The Coast is where Ecuadorian food shines. The entire Coast is blessed with culinary riches, and it’s easy to eat delicious, healthy food there. Manabí cooking, in particular, rates among the country’s best, and it is a big reason so many Ecuadorian ex-pats long for home.
Of course, the staple of coastal cuisine is seafood, with the great fruits of the sea arriving fresh from the fishing boat at ports across the country. The most widely found seafood dish is Corvina, which means sea bass but is usually whatever white fish happens to be available that day. When it’s Corvina, it’s worth seeking out.
Ceviche is superb in Ecuador. This delicious dish consists of uncooked seafood marinated in lemon juice and seasoned with thinly sliced onion and herbs. It’s served cold and, on a hot afternoon, goes down divinely with popcorn and a cold beer. Ceviche is prepared with fish, shellfish, shrimp, squid, or some combination. Only shrimp is cooked before being marinated. Improperly prepared ceviche can make you sick (and even spread cholera), but careful restaurants in Ecuador are aware of this and make ceviche under sanitary conditions.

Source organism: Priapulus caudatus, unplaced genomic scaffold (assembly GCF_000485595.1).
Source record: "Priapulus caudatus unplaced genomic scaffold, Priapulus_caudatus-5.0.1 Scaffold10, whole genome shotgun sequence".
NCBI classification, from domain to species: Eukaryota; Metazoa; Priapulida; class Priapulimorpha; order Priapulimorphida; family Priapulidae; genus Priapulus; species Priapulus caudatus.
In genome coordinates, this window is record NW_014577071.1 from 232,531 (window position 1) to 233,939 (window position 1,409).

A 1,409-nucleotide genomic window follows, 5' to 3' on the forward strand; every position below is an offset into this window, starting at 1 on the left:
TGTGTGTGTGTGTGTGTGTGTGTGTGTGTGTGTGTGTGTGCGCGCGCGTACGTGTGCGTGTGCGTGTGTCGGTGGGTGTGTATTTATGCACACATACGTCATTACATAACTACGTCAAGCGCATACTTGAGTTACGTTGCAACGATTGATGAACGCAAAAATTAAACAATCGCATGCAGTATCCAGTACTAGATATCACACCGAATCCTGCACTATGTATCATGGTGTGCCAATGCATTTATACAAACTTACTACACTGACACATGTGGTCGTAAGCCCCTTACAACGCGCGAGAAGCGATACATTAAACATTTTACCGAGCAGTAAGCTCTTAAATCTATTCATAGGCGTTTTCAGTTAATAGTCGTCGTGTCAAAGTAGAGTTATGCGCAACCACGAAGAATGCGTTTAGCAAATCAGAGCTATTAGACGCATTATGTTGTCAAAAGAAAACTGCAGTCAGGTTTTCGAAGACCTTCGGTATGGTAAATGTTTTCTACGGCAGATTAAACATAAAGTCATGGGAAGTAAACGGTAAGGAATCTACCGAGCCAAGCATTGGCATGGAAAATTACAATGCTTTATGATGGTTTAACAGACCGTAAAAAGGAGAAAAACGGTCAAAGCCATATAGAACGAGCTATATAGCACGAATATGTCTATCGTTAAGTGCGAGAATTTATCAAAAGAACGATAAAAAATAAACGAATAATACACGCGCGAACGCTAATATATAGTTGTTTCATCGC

Esmeraldas province, a sizeable Afro-Ecuadorian population, is home to some interesting African-influenced specialties, including the downright sublime encocado, shrimp, or fish in a creamy spiced coconut sauce. Guayas province, especially the town of Playas, is famous for its crab, which is cooked whole and served in piles as big as your appetite, along with a wooden hammer for cracking open the shells. It’s one of the most pleasurable (and messy!) Culinary experiences in the country. Guayas is also famous for its Seco de Chivo (goat stew), an Ecuadorian classic. If you’re not keen on goat, look for Seco de Pollo, the same dish made with chicken.
Plantains and bananas play a considerable role in coastal cooking. One tasty and intriguing dish is sopa de bola de Verde, a thick peanut-based soup with seasoned, mashed-plantain balls floating in it. And as you’re busing along the northern Coast, kids often board the bus selling corviche (a delicious plantain dumpling stuffed with seafood or shrimp) from big baskets dangling from their arms.
Seafood soups are often outstanding. One of the most popular (and a cheap way to fill the belly) is encebollado, a brothy seafood and onion soup poured over yuca and served with chifles (fried banana chips) and popcorn. It’s usually eaten in the morning or for lunch. Another fabulous soup is sopa marinera(seafood), a fine broth-which can range from clear to thick and peanuty – loaded with fish, shellfish, shrimp, and sometimes crab.